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                    • Originally posted by atamajakki View Post
                      Borrowing an argument from elsewhere: do you believe necromancy is inherently evil?
                      I remember that I read somewhere in 3e that there are good necromancers, but they are just extremely rare. However, I also remember reading more than once that the very act of necromancy is considered to be "evil", because it is basically defiling the dead or summoning death energy which slowly kills the world. Now, if you ask me, I see no problem with the existence of good necromancers and death priests (which is why the Grave Domain was presented, I think)- someone has to tend the graves, put spirits into rest, preserve corpses until they are buried or speak for the dead when they need to be heard. The skills needs to do so are the same skills which rise skeletons from the grave or steal dead bodies for their macabre experiments. Heck, there is more than one setting in which using the undead in not necessarily evil (In Dragonlance, for example, there are undead which guard the graves the temples of the gods of light, and mortals may take oaths to maintain their duty after death for good or bad). In sort, the way I see it, using negative energy is not evil more than burning oil for energy- sure, it pollutes the world, and there may be better alternatives, and is probably something very selfish to do- but objectively evil? No need to go that far.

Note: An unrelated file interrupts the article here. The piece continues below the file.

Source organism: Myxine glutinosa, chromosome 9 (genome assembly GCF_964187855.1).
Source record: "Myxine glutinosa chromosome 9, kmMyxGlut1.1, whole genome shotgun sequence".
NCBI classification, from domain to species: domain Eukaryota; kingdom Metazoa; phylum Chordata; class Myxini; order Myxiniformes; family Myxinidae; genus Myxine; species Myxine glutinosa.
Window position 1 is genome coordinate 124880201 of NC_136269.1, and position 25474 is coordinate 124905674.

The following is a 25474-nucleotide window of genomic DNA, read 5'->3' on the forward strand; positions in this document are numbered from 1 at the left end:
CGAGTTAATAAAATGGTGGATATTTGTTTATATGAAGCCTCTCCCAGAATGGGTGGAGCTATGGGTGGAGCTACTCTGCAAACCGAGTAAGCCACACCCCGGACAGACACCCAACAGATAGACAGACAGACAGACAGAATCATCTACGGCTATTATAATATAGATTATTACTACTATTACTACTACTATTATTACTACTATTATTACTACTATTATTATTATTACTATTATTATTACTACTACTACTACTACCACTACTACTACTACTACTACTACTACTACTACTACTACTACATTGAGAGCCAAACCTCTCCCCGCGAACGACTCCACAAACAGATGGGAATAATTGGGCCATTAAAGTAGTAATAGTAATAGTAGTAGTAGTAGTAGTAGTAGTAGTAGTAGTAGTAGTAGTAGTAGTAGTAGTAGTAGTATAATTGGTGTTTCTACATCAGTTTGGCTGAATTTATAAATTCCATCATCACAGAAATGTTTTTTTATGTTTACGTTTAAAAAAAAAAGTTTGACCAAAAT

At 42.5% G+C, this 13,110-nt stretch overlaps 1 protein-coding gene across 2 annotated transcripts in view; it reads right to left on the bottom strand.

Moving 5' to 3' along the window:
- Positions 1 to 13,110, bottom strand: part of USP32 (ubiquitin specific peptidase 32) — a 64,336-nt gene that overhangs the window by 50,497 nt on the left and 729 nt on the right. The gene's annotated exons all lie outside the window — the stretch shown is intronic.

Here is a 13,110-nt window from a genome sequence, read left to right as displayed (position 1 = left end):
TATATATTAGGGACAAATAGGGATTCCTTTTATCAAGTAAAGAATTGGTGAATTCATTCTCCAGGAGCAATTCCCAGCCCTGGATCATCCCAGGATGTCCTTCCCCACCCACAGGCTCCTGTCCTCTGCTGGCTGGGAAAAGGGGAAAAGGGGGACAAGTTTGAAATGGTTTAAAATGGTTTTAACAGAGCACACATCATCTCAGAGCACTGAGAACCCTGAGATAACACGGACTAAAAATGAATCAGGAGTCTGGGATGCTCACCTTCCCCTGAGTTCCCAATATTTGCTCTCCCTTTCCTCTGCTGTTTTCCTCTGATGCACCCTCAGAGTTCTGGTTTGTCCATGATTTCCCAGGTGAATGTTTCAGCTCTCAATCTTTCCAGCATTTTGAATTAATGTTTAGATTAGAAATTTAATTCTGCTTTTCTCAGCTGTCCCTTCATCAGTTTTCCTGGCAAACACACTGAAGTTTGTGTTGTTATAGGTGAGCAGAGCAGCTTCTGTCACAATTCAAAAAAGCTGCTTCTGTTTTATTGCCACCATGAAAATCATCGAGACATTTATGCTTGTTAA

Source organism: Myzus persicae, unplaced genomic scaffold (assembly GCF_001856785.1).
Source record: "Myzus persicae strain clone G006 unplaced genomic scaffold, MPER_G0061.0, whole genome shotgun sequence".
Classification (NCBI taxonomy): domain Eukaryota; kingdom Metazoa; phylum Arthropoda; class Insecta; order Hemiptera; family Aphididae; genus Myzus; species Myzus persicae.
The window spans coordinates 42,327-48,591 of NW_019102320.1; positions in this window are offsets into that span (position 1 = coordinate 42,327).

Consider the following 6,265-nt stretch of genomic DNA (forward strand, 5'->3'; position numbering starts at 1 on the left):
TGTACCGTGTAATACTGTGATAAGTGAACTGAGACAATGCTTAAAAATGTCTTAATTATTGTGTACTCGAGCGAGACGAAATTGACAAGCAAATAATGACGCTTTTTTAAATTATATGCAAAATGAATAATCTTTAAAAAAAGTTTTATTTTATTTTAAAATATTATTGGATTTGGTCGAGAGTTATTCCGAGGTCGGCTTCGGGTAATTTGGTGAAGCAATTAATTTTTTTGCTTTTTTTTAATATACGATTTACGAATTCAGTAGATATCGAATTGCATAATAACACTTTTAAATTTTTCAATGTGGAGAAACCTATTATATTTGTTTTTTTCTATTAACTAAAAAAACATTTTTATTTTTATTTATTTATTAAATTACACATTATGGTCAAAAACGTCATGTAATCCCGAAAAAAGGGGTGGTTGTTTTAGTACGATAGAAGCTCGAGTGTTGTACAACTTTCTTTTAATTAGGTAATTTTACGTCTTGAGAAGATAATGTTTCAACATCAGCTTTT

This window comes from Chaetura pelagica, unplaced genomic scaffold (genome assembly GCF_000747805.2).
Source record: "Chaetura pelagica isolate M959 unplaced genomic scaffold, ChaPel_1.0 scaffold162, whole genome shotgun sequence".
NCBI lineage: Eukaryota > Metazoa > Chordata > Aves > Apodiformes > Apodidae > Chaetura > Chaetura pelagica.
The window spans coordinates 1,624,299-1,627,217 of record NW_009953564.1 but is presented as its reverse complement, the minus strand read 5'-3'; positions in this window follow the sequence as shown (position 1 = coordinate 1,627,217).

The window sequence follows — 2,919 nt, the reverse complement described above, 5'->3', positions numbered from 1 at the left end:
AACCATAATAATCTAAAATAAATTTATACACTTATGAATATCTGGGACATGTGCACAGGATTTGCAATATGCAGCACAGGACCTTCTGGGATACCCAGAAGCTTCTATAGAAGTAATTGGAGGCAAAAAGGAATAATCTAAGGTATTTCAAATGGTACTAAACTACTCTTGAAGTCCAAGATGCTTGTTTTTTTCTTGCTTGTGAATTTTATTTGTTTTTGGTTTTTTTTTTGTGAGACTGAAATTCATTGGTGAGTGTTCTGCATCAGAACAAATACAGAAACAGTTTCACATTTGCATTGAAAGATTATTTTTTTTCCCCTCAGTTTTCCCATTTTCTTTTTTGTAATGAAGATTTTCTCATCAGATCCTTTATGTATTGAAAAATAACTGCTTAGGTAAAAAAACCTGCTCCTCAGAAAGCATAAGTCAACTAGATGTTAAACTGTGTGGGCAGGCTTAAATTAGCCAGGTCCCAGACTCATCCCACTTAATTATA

However, I'll even claim that bargaining with demons/devils is not evil- stupid, maybe, if you don't know what you are doing, but someone who is strong enough and is able to submit the fiend to their will could use it to do great good, but I've always saw a certain separation between subjective alignment and objective one. There is "objective" good and evil, but mortals are judged according to their hearts and acts, and they won't be sent to hell just because they used a demon to save a six year old girl instead of an angel.


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                      On a Dragonlance-reading break. Surprise homebrew may still happen :P